One man dead after overdose; Durham Police no closer to finding source of toxic drugs on streets of Oshawa and Durham Region
Published September 8, 2021 at 1:44 pm
Durham Police are no closer to finding the source of a toxic batch of street drugs that led to a dozen overdoses in a 24-hour period last week and prompted a public warning from the police service.
One man died from an overdose while the others were saved thanks to the administration of Naloxone.
Durham Police did not say whether the overdoses were due to fentanyl or another opioid but Chris Bovie, the Director for Corporate Communications for the DRPS, said they were not confined to one city but scattered “all across the region.”
The public warning on social media was not the first time Durham Police has gone that route this year, though the last warning was confined to downtown Oshawa.
Ontario’s opioid crisis has worsened dramatically during the pandemic, with the homeless population and those who were unemployed accounting for a significant portion of fatal overdoses, a new report has found.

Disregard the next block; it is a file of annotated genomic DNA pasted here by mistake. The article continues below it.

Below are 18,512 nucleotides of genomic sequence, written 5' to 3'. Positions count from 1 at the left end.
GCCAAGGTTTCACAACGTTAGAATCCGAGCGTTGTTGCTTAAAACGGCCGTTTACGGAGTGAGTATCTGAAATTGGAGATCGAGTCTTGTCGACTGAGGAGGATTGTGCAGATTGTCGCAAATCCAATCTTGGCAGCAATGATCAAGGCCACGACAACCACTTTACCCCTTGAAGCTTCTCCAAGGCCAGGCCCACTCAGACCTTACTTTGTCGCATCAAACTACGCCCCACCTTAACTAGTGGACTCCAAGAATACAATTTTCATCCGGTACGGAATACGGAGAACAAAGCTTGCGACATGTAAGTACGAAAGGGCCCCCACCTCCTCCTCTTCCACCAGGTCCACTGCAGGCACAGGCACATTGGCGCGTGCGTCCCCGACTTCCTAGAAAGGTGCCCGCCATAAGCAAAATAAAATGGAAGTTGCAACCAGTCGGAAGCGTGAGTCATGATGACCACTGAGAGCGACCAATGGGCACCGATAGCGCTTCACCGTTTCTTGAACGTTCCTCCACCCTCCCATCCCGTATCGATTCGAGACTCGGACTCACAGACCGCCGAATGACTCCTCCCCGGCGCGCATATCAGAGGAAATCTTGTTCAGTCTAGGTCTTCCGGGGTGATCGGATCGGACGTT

The Ontario Drug Policy Research Network at Toronto’s St. Michael’s Hospital found fatal opioid overdoses were up more than 75 per cent after COVID-19 hit in 2020, compared to the year before.
“It’s alarming because these increases in overdose deaths are continuing unabated,” said Tara Gomes, a co-author of the report. “Historically we haven’t seen an urgency of action by governments to address this, but we need that.”
The report said 2,050 people died of opioid overdoses between March 2020 and December last year, compared to 1,162 in the same time period in 2019 – an increase of just over 75 per cent.
A look at headlines plucked from the (virtual) pages of this online newspaper bears those numbers out, with stories of opioid epidemics in Brampton, Hamilton, Halton and Mississauga, as well as Oshawa and Durham Region.
Police are reminding residents that it is dangerous to use non-prescription drugs purchased from unregulated sources. Illicit drugs may contain contaminates that can cause overdoses and are undetectable to the user.
If you use drugs or know someone who does these tips can help prevent an overdose:
• Never use drugs alone
• Be careful about dosage size: There is no safe level of illicit drug use
• Avoid mixing drugs
• Know the signs and symptoms of an overdose and call 9-1-1 if you or someone you know is possibly overdosing
• Have a Naloxone kit available
For more information call the overdose prevention line at 1-888-853-8542.Insauga's Editorial Standards and Policies